Earlier this week, I had a really infuriating call with a member of my family.
She told me that despite all this “body acceptance stuff,” I had to start taking care of myself. When I asked her what she meant by that, she said, “Making healthier food choices.”
This is a woman I see about once every other month at family gatherings. So the only way that she could have decided that I was making “bad food choices” was that I was fat. Fat like nearly everyone else in my family, of course, but fatter than her. So I asked her if she meant a diet. “No, not a diet. Just better choices,” she said. “Come on, you know how to eat right. And you’re obviously not doing that.”
Obviously. And yes, I “know how to eat.” But obviously, she didn’t mean the ole fork to mouth. She meant what I had been taught to do since four years old — follow a plan, restrict, obsess, repeat.
What she was insinuating was that “this body acceptance stuff” was just a mask, a cover for my desire to eat more than I should, make bad choices, and be lazy. This is a person who’s known me my entire life, who must assume that I eat normally in front of her and then binge as soon as I get home. (If I did do that, it still wouldn’t be her business, but I don’t.)
But I don’t think body acceptance is lazy in the least. Telling people that you don’t and will never diet again, setting boundaries with people around you who are obsessed with fat and weight, sharing your views everywhere you go and facing ridicule and hatred, and making a choice (despite 99% of the world telling you that you’re crazy) that this is your life and you’re not going to live it encased in self-hatred — none of that is lazy. Whether we’re dieting, or getting horrific weight loss surgeries or decided to accept and love our bodies, I think fat people are constantly working at something having to do with their bodies. On top of that, fat people have the regular stuff to do that thin people do, like working, taking care of their families, and taking care of all the other stuff of normal life. Plus, because we face discrimination in education, the workplace, and the medical field, we have added stress and pressure and have to work extra hard as a result.
In fact, I have yet to meet the stereotypical, almost mythical fat person that everyone thinks is the usual fat person. This is a fat person who doesn’t care about being fat, eats all junk food, never exercises, and doesn’t do anything other than laying on the couch eating and drinking soda. The only people I’ve ever encountered who fit the mythical fat person description are people who are pretty severely depressed, and they’re not doing this with a blithe abandon that fat people supposedly exhibit (and are often not fat). These stereotypes get perpetuated by shows like The Biggest Loser, which shows its contestants as people who are out of control with no lives, even if they have families and businesses that they run and rather full lives in reality.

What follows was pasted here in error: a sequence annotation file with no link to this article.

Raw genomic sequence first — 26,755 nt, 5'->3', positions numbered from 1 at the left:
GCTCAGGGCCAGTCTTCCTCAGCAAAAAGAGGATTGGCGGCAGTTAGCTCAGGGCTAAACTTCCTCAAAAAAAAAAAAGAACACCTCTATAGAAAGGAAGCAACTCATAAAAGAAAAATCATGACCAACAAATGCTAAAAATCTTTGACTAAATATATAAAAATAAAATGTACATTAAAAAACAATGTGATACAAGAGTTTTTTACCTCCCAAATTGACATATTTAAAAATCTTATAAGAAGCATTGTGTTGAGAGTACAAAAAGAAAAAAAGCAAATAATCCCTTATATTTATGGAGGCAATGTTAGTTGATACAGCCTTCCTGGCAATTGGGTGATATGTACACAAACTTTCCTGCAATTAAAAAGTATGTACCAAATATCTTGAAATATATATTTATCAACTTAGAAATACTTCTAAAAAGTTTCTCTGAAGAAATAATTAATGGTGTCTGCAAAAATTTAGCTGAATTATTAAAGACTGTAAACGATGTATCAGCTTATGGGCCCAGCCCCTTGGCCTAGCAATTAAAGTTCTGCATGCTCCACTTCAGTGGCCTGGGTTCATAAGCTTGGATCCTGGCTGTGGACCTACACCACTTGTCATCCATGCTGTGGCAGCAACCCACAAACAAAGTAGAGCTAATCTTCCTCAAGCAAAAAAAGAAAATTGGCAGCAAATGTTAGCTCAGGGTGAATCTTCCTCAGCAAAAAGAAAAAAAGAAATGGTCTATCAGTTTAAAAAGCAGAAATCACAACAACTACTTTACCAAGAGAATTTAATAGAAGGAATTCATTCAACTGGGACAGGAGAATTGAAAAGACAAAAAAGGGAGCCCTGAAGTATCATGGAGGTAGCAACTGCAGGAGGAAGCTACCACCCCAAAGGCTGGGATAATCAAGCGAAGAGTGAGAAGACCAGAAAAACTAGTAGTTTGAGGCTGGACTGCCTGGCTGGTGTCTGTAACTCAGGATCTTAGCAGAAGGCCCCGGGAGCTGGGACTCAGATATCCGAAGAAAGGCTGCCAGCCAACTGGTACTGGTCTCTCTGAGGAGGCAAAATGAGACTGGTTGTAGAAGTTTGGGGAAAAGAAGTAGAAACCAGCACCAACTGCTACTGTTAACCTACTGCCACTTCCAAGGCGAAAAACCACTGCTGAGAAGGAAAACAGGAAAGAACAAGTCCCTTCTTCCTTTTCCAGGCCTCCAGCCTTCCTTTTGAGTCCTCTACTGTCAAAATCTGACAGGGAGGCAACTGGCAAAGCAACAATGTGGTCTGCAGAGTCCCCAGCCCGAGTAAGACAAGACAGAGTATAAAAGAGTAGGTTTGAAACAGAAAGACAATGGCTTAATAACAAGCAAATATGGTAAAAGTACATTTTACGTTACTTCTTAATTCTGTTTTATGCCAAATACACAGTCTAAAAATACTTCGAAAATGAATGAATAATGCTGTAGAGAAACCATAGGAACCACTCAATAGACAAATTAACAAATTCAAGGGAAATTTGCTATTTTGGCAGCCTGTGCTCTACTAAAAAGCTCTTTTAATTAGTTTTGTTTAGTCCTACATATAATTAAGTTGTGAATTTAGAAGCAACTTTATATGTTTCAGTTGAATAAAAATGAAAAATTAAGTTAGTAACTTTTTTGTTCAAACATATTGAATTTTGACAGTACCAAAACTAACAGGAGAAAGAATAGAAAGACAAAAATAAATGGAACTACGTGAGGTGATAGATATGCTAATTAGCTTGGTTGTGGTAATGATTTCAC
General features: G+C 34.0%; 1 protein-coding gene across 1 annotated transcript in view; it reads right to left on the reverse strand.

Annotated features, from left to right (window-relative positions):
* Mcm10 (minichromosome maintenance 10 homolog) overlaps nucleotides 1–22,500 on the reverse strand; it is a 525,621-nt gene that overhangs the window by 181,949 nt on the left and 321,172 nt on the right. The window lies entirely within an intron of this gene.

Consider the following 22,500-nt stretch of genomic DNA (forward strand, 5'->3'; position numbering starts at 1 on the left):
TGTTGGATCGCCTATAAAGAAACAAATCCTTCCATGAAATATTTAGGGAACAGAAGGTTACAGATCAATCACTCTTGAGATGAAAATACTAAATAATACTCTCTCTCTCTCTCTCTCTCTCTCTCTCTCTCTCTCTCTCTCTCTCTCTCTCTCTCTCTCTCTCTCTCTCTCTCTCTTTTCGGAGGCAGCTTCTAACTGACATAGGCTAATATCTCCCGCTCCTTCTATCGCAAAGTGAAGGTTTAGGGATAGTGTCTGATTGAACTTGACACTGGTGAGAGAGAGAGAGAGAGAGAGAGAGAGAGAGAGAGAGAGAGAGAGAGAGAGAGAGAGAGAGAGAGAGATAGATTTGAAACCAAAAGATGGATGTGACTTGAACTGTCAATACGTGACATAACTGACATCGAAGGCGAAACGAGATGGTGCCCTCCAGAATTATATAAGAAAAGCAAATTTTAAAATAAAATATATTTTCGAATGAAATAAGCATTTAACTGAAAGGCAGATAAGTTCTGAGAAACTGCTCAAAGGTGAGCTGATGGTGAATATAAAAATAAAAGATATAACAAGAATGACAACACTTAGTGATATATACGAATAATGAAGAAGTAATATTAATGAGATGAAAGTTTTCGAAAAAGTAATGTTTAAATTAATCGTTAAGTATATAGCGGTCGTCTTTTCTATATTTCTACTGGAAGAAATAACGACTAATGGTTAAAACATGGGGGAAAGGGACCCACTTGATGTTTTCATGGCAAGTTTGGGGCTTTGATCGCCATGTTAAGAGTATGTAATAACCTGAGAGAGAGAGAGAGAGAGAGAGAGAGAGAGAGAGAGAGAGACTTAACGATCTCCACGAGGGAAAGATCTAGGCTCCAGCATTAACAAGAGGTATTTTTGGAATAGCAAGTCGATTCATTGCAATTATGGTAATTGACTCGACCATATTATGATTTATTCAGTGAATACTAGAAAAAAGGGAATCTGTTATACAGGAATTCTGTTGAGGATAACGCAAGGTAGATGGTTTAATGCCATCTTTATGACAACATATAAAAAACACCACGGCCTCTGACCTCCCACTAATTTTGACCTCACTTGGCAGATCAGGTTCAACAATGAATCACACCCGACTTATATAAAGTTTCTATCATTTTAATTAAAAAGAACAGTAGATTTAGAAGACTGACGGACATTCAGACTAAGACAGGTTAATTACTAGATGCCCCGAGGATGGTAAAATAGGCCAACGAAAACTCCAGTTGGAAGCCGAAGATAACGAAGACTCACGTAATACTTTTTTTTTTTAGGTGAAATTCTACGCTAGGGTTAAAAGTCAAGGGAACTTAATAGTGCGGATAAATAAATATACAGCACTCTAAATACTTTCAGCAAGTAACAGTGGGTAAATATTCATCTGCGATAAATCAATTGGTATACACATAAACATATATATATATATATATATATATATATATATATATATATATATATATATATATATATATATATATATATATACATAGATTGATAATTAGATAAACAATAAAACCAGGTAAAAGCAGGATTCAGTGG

I think there’s a myth that body acceptance means not doing anything to take care of your body, and that’s totally not true. As I’ve seen for myself and for my clients, when exercise is not tied to weight loss, we can do it in a way that is aligned with our bodies and with what we find actually fun. When we listen to our bodies and trust them and their messages, we can make appropriate food choices. We can enjoy sex in a different way when we connect to our pleasure rather than worrying over our fat.
So body acceptance, no matter what your size, is the only choice if you want to embrace a happiness that is not centered on a goal weight or a particular size or fitting into a particular pair of jeans. That being said, it’s not always an easy choice to make, but it’s certainly not a lazy one.
Golda Poretsky, H.H.C. is a certified holistic health counselor who specializes in transforming your relationship with food and your body. Go to http://www.bodylovewellness.com/stay-in-touch/ to sign up for her newsletter and get your free download — Golda’s Top Ten Tips For Divine Dining!